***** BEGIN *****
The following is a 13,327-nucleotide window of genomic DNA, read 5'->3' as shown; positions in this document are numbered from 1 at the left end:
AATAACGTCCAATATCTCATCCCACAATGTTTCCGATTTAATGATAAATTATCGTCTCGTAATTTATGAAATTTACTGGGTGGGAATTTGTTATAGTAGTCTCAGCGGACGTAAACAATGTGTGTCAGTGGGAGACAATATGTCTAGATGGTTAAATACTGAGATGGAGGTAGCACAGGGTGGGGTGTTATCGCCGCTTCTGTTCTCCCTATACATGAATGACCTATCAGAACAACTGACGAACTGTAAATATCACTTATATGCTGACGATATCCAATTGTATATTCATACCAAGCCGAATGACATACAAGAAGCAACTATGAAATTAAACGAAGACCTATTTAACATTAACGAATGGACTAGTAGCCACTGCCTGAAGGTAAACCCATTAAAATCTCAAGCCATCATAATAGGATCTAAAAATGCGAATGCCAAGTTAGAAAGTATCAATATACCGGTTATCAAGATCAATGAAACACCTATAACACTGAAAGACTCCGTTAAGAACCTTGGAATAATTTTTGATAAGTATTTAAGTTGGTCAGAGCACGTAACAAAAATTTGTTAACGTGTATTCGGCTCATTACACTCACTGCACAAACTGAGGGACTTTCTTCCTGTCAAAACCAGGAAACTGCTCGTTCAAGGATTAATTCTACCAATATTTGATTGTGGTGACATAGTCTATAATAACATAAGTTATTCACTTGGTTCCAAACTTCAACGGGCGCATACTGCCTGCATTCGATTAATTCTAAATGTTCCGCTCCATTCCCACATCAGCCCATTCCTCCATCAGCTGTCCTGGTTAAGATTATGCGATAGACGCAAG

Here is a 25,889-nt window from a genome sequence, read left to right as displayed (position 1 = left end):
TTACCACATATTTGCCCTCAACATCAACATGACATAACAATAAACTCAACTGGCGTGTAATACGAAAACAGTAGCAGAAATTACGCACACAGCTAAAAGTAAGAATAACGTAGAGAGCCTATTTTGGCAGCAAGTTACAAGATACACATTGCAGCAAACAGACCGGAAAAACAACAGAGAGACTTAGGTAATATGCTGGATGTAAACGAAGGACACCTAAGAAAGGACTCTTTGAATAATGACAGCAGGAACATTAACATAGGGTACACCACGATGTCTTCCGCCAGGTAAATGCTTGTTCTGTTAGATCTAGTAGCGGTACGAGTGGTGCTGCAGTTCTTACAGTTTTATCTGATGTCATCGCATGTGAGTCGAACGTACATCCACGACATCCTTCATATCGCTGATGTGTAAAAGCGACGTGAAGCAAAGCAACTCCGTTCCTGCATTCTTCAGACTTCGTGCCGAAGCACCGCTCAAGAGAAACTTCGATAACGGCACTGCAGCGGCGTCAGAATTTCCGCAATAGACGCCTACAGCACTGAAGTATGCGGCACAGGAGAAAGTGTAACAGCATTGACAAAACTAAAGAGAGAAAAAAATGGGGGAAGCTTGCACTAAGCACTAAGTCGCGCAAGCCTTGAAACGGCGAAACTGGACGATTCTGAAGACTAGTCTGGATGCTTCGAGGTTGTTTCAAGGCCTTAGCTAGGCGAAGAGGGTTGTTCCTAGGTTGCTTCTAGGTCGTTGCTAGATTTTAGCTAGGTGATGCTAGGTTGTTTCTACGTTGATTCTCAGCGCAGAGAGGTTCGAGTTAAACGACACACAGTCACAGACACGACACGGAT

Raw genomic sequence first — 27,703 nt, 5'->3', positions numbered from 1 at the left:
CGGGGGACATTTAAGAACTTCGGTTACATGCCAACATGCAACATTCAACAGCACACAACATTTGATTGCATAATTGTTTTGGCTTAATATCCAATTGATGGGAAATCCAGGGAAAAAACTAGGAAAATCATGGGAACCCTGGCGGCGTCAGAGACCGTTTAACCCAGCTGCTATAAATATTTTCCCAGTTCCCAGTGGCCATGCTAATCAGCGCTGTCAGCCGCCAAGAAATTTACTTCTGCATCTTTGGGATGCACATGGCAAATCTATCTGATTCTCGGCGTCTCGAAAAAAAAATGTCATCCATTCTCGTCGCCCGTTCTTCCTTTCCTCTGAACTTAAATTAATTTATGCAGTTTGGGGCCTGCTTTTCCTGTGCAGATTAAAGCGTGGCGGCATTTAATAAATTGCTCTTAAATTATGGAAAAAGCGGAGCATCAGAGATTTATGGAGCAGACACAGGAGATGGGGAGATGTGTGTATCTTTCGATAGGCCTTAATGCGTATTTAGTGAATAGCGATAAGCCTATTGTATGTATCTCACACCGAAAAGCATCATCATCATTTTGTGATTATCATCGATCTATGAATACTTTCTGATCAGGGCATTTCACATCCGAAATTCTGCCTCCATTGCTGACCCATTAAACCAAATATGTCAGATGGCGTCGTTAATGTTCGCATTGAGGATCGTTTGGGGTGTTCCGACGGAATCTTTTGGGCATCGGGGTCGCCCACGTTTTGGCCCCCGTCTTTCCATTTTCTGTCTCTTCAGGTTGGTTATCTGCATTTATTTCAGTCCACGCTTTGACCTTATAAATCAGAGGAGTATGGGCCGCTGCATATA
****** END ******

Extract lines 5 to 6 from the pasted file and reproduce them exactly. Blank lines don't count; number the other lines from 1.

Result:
Raw genomic sequence first — 27,703 nt, 5'->3', positions numbered from 1 at the left:
CGGGGGACATTTAAGAACTTCGGTTACATGCCAACATGCAACATTCAACAGCACACAACATTTGATTGCATAATTGTTTTGGCTTAATATCCAATTGATGGGAAATCCAGGGAAAAAACTAGGAAAATCATGGGAACCCTGGCGGCGTCAGAGACCGTTTAACCCAGCTGCTATAAATATTTTCCCAGTTCCCAGTGGCCATGCTAATCAGCGCTGTCAGCCGCCAAGAAATTTACTTCTGCATCTTTGGGATGCACATGGCAAATCTATCTGATTCTCGGCGTCTCGAAAAAAAAATGTCATCCATTCTCGTCGCCCGTTCTTCCTTTCCTCTGAACTTAAATTAATTTATGCAGTTTGGGGCCTGCTTTTCCTGTGCAGATTAAAGCGTGGCGGCATTTAATAAATTGCTCTTAAATTATGGAAAAAGCGGAGCATCAGAGATTTATGGAGCAGACACAGGAGATGGGGAGATGTGTGTATCTTTCGATAGGCCTTAATGCGTATTTAGTGAATAGCGATAAGCCTATTGTATGTATCTCACACCGAAAAGCATCATCATCATTTTGTGATTATCATCGATCTATGAATACTTTCTGATCAGGGCATTTCACATCCGAAATTCTGCCTCCATTGCTGACCCATTAAACCAAATATGTCAGATGGCGTCGTTAATGTTCGCATTGAGGATCGTTTGGGGTGTTCCGACGGAATCTTTTGGGCATCGGGGTCGCCCACGTTTTGGCCCCCGTCTTTCCATTTTCTGTCTCTTCAGGTTGGTTATCTGCATTTATTTCAGTCCACGCTTTGACCTTATAAATCAGAGGAGTATGGGCCGCTGCATATA